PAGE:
Marco Levytsky, NP-UN Western Bureau Chief.
Sixty-five people attended the Panakhyda (Memorial Service) and ceremony for Internment Commemoration Day at St. Stephen’s Protomartyr Ukrainian Catholic Church in Calgary, October 24, while another 100 watched it live online.
The Panakhyda was concelebrated by Fr. Michael Bombak (St. Stephen’s), Fr. Patrick Yamniuk (St. Vladimir’s Ukrainian Orthodox Church) and, Fr. Roman Planchak, (Assumption of the BVM Ukrainian Catholic Church).
Special guest Alberta Premier Jason Kenney, who, as Multiculturalism Minister in 2008 negotiated the $10 million endowment fund for the Canadian First World War Internment Recognition Fund (CFWWIRF), administered by the Ukrainian Canadian Foundation of Taras Shevchenko, noted that “one of the fascinating aspects of the (First World War) internment measures was how quickly there was an effort to forget.”
“The archives were… widely destroyed just years after the closure of the last camp in 1921. I think that was perhaps a reflection of the national government’s sense that something unjust happened. But so many of the internees, finally returning home, as camps gradually closed between 1918 and 1920, decided that they were going to put the experience in the past, and focus on the future… They had some sense of shame associated with this experience of internment, as though they were somehow guilty. But in fact, these were peaceful, law abiding, loyal subjects, who simply fell on the wrong side of history at the wrong time,” he stated.
“So, thank you for holding up in prayer the memory of the internees, particularly of those who are buried at those camps, who never did come home. May events like this cause us to reflect on the spirit of division and xenophobia, which led to those at that period of terrible injustice. Let’s rededicate ourselves never repeat that kind of scapegoating,” Kenney added.
Alberta Minister of Labour and Immigration Tyler Shandro, whose great-granduncle Andrew Shandro was the first Ukrainian to serve as a Member of the Alberta Legislature, noted that despite internment Ukrainians remained loyal to Canada and helped build Alberta.
“Thank goodness for their indomitable spirit, not only so they could successfully clear the trees and plough the tough soil that they were sent to, but also so they could pass on that same indomitable spirit to their descendants, to us, so those descendants could go on to build the province and build the Alberta Advantage,” he stated.
Keynote speaker was journalist Donna Korchinski whose step-grandfather, Harry Levytsky, was interned at the Castle Mountain internment camp.
“When I was growing up, I didn’t have a clue about this event. Nobody spoke about it in our home. Not my Dido (grandfather), my parents. No one.
“To this day, I don’t know if it was too shameful, too painful, or maybe not important enough to talk about. I kind of doubt that.
“But I’ll never know. It made me frustrated, angry.
“As I learned more about this injustice – our people, our Ukrainian people who sacrificed to come to Canada, the land of freedom, the land of hope, I became even more angry. Why didn’t I hear about it at home? At school? Anywhere?
“The only one thing I knew – as I learned later from my father – was that when my step-grandfather, Harry Levytsky, was released he believed he was owed money from the government. He was told he would have been paid 25-cents a day for his work while he was incarcerated at Castle Mountain. My dad wrote a letter to the Canadian government asking for that money. There was no response. It was never followed up by my Dad. He didn’t persist,” she stated.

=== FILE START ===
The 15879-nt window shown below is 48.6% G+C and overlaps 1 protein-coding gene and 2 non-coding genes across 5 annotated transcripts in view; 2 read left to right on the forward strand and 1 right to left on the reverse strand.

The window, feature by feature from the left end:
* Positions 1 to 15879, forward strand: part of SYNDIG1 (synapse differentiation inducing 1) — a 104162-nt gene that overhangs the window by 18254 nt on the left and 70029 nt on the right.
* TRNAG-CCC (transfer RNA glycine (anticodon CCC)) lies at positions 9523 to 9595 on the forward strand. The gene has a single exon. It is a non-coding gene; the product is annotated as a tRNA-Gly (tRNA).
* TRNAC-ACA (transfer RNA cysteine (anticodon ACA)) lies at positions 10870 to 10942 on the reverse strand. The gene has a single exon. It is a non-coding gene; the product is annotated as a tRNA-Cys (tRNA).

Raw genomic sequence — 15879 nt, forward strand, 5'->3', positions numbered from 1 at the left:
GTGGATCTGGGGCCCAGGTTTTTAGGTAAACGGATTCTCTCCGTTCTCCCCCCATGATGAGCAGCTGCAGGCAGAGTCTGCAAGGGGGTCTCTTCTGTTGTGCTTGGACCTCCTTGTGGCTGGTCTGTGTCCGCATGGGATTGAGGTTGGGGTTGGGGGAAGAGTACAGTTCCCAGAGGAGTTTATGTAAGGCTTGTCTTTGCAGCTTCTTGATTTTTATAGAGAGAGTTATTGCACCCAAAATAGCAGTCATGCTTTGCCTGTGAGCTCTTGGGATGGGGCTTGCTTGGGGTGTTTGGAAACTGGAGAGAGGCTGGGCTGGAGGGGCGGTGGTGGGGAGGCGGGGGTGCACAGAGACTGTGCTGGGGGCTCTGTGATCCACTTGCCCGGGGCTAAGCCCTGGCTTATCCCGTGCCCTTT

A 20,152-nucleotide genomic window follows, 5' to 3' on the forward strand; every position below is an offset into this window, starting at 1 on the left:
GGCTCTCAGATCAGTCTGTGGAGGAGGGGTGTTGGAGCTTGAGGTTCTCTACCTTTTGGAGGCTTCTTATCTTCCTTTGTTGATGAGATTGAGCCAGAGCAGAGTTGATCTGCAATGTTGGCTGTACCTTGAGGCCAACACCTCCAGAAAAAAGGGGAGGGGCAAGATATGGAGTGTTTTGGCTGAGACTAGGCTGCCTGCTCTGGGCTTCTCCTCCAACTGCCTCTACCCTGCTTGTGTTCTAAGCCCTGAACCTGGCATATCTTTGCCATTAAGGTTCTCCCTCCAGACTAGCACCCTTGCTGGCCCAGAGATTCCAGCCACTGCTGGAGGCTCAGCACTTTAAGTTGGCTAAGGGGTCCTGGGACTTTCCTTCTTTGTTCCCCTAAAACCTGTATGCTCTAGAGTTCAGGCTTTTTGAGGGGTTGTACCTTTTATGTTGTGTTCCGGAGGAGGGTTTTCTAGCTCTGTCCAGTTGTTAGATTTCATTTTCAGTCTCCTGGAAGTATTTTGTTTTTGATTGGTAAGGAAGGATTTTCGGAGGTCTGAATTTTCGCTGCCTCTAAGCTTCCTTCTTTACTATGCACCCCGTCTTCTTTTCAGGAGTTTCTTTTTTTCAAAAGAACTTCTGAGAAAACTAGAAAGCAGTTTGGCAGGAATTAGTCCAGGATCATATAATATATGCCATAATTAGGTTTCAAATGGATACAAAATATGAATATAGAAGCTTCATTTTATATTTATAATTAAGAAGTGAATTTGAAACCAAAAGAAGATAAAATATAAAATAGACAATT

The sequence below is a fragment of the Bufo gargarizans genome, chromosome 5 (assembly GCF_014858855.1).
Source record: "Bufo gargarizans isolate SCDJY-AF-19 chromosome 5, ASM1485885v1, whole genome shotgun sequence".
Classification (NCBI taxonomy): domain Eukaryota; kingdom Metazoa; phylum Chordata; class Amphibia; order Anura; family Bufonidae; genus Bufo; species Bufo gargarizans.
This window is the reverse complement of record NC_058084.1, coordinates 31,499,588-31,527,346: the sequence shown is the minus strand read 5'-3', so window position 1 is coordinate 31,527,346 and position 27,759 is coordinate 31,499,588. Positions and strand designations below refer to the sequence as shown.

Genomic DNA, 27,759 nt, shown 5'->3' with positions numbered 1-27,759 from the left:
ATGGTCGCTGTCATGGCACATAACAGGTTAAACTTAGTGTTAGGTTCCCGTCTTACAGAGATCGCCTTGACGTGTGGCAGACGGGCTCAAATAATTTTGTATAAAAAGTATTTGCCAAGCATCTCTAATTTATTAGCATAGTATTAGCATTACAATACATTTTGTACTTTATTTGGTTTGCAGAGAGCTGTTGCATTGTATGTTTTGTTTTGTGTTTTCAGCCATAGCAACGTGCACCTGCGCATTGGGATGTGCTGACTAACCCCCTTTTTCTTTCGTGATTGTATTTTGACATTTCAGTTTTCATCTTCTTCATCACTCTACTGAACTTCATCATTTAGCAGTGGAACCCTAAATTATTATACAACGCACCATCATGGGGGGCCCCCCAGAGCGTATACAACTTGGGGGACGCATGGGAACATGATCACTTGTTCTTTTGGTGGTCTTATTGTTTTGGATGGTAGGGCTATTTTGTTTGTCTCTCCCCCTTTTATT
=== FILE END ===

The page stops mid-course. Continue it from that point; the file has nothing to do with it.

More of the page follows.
Korchinski added that we need to do two things.
“The first is the absolute need for constant education about the injustice of the internment. Education of the public in general. Education in the schools, the universities, neighbours, family, friends, community.
“Especially for the young people.
“For those of us with a Ukrainian background – education will help us to understand our roots. And be proud of our heritage. Those who are not of Ukrainian extraction it will help them understand that Ukrainians are more than beautiful dancers, and some of the best cooks in the world. It will help them understand our deep history. And deep pain…
“The second lesson I have learned from the internment is that of the absolute need to forgive. Not forget. But forgive… We need to be reminded of the lesson of Easter. Jesus forgave us our sins. In the same way, we must forgive those who did wrong to us, as hurt as we are, as angry as we are.”
MC Ulanna Wityk, Vice President of the Calgary Branch of the Ukrainian Canadian Congress, noted that the victims of Canada’s First World War Internment Operations settled in Canada with promises of freedom and land.
“This group was interned without just cause, exploited for their labour and subject to state-sanctioned censures. They worked hard labor projects which included logging and mining. Their wealth was confiscated, while they were paid much less than other labourers of the time.
“Of note, the Parish Priest of St. Stephens Protomartyr Ukrainian Catholic Church, from 1914-1918 — Fr. Mykola Shumsky — was subject to unjust treatment as an immigrant of the Austro-Hungarian empire, and was arrested. Mykola Shumsky was born in Striy, in the Galicia region of present-day western Ukraine. He enrolled in the seminary in Lviv and two years later came to Canada. After graduating from St. Augustine’s seminary in Toronto he was assigned to this Calgary parish — St. Stephens. In September 1915, Fr. Shumsky and two other parishioners were arrested and accused of treason. At his trial, evidence of treason was not found, however it was ruled that Fr. Shumsky must report to the police on a weekly basis. The other two detainees were interned; and the Parish closed for two years,” she said.